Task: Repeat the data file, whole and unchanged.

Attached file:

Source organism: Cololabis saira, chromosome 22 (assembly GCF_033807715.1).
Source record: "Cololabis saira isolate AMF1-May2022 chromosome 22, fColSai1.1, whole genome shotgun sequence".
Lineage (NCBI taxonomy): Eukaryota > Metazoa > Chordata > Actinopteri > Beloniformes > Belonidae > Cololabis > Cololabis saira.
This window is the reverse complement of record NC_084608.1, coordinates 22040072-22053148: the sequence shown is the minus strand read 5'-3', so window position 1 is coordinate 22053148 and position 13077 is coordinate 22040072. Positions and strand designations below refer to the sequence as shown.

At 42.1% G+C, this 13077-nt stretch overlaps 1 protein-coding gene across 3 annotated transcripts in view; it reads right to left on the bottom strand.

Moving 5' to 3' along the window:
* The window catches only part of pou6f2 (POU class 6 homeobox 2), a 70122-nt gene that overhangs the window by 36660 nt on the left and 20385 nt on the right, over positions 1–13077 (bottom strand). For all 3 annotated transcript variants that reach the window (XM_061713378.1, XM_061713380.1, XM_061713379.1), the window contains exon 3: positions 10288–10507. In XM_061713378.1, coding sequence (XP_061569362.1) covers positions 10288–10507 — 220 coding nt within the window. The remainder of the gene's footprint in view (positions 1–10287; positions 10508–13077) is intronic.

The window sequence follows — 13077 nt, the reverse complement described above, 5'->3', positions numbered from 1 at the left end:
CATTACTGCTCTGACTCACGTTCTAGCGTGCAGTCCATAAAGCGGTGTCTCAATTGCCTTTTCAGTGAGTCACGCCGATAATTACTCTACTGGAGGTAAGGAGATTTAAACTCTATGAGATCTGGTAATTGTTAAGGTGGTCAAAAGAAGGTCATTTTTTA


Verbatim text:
Source organism: Cololabis saira, chromosome 22 (assembly GCF_033807715.1).
Source record: "Cololabis saira isolate AMF1-May2022 chromosome 22, fColSai1.1, whole genome shotgun sequence".
Lineage (NCBI taxonomy): Eukaryota > Metazoa > Chordata > Actinopteri > Beloniformes > Belonidae > Cololabis > Cololabis saira.
This window is the reverse complement of record NC_084608.1, coordinates 22040072-22053148: the sequence shown is the minus strand read 5'-3', so window position 1 is coordinate 22053148 and position 13077 is coordinate 22040072. Positions and strand designations below refer to the sequence as shown.

At 42.1% G+C, this 13077-nt stretch overlaps 1 protein-coding gene across 3 annotated transcripts in view; it reads right to left on the bottom strand.

Moving 5' to 3' along the window:
* The window catches only part of pou6f2 (POU class 6 homeobox 2), a 70122-nt gene that overhangs the window by 36660 nt on the left and 20385 nt on the right, over positions 1–13077 (bottom strand). For all 3 annotated transcript variants that reach the window (XM_061713378.1, XM_061713380.1, XM_061713379.1), the window contains exon 3: positions 10288–10507. In XM_061713378.1, coding sequence (XP_061569362.1) covers positions 10288–10507 — 220 coding nt within the window. The remainder of the gene's footprint in view (positions 1–10287; positions 10508–13077) is intronic.

The window sequence follows — 13077 nt, the reverse complement described above, 5'->3', positions numbered from 1 at the left end:
CATTACTGCTCTGACTCACGTTCTAGCGTGCAGTCCATAAAGCGGTGTCTCAATTGCCTTTTCAGTGAGTCACGCCGATAATTACTCTACTGGAGGTAAGGAGATTTAAACTCTATGAGATCTGGTAATTGTTAAGGTGGTCAAAAGAAGGTCATTTTTTA